When we got there, we talked about lines and waiting, and patience. We looked at the schedule and talked about what we would do. I wanted to meet with some of the artists, Alice wanted to go to a cosplay makeup session, and we had a photo op scheduled around midday. I titrated the snacks into Alice so she would make it after the photo op and we enjoyed seeing all the people in costumes.

Alice was terrific. She told me when she wanted to look at something or someone in costume. When she wanted a picture, she asked and the cosplayers were very kind in that regard. Most of them were very taken with her like Aquaman:

He gave her his trident to hold. And then there was Thor:

This man was huge - probably 6'5" and we took a couple pictures and when I suggested that Alice might be worthy to wield Mjolnir, he acted completely surprised that she was.

We scheduled down time. We went to some sessions about makeup and cosplay body image. Alice listened, but probably didn't get much out of them other than the opportunity to be in a much quieter room and to sit for a while and quite honestly, that's not nothing.

We also did a meet and greet with Felicia Day. I explained what would happen. I showed Alice pictures of her. Alice said, "She's so pretty and she's smart and she likes to wear costumes."  Felicia Day, who is an actress, runs Geek and Sundry, which is an online presence for entertainment productions for and by geeks. One thing that stands out in her organization is the large number of women in prominent roles. While I'm sure I don't know all the detail, what I see is someone who actively opens doors for women who are more likely than not to have had doors shut. This is a great thing.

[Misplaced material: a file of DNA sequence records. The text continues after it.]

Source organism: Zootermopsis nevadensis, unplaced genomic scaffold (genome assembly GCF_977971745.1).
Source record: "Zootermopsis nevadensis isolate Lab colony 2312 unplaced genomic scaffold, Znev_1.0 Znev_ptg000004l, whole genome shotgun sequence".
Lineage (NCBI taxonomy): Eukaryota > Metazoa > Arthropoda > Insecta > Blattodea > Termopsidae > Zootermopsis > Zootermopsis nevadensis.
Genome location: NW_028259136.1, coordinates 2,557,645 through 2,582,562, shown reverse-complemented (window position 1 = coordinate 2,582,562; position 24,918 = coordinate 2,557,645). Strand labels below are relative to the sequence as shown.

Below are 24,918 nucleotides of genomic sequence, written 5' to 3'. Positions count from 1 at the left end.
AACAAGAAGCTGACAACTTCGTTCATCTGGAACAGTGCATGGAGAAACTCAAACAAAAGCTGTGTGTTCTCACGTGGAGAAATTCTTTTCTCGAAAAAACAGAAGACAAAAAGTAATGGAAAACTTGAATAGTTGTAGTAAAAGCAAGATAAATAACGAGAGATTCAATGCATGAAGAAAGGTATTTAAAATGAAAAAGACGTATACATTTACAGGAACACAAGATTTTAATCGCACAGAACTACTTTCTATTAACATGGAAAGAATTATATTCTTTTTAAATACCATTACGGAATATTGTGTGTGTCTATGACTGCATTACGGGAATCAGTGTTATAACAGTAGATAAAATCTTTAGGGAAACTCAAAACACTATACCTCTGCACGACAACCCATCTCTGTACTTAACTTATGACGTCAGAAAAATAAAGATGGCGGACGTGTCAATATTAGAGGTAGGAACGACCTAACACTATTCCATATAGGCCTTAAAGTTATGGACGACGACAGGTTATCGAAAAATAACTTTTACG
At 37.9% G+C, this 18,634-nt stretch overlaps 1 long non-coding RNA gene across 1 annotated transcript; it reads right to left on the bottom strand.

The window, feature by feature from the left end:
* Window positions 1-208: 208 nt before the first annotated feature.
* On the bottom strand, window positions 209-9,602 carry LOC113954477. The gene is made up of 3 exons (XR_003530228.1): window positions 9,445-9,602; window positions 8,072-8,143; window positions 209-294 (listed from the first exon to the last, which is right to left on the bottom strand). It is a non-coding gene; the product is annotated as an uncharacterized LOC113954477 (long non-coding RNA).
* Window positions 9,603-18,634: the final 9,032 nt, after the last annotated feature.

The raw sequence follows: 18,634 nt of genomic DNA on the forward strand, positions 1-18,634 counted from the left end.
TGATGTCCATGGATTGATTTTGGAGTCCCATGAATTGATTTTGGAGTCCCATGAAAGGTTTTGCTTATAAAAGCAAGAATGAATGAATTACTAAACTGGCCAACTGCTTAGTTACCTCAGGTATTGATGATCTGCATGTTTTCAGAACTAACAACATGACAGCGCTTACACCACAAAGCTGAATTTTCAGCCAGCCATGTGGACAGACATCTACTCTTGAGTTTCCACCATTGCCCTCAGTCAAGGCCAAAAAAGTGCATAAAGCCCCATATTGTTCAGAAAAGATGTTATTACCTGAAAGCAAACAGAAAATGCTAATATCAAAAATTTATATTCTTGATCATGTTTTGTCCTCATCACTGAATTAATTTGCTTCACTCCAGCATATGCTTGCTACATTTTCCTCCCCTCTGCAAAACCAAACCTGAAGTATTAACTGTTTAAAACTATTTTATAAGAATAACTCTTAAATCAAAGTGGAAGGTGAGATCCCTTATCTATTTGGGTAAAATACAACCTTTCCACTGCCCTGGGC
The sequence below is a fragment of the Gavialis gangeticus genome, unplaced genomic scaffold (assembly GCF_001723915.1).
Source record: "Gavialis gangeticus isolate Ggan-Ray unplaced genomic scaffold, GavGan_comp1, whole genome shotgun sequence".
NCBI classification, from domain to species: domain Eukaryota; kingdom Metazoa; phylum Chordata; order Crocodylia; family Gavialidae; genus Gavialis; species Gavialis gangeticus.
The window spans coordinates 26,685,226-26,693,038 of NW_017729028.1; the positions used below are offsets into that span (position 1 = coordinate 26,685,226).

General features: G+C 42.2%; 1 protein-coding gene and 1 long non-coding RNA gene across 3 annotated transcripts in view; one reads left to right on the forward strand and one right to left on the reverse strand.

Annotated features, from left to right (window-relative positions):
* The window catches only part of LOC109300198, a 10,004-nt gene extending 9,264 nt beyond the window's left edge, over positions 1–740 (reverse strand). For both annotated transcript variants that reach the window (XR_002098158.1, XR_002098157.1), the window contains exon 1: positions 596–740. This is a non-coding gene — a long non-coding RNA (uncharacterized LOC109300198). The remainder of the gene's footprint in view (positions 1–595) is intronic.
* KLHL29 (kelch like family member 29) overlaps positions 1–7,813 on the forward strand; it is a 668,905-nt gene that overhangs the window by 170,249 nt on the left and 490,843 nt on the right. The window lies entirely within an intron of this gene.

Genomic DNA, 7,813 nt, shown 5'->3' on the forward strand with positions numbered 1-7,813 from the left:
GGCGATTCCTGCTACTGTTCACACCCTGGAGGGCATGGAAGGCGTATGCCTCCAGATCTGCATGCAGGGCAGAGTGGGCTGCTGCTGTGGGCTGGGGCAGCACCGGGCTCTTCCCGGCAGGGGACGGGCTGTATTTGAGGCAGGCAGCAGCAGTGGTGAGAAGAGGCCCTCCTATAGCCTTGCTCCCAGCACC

When it was our turn, Alice ran in and went for a hug. I stepped to the other side of her and expressed my thanks and the reasoning that when she opens doors for other women, she is likely indirectly opening doors for people like Alice. Think about it, if someone creates an opportunity for you where culturally and historically you've had them taken away, wouldn't you be more likely to pass that on? Alice started to bolt off, but Ms. Day said, "Oh my God! That's so nice!" as I was catching up with Alice. As I caught her, I turned around Ms. Day was setting up for the next group, but she caught my eye and we exchanged brief smiles of, I think understanding.

(Mental note, Steve, when you put your arm behind your back it makes your stomach pooch out)

As the day went into afternoon, Alice was clearly tired and I suggested we go. She agreed and we started our long walk back to the car. We stopped for water and looking ahead at the distance (it was about 1/4 mile), I set landmarks for places where we could stop. At one point Alice said, "I need to take a break. I sit down and drink water and enjoy the air." She told me one foot was bothering her, I took off her shoe, orthotic and sock. The sock had bunched up a little bit, but her foot looked pretty good, so I had her put her sock back on and after some water, we moved on.

During the day, I applied near-constant specific praise to Alice: good using words, good big voice, good following directions, and so on. Lots of high-fives and fist bumps. Lots of hugs. I let her pick where we went and what we looked at. I gave her a fair amount of leeway while still setting appropriate bounds.

I don't know your child, but you do. With that knowledge, planning, consideration and understanding you can have a successful trip.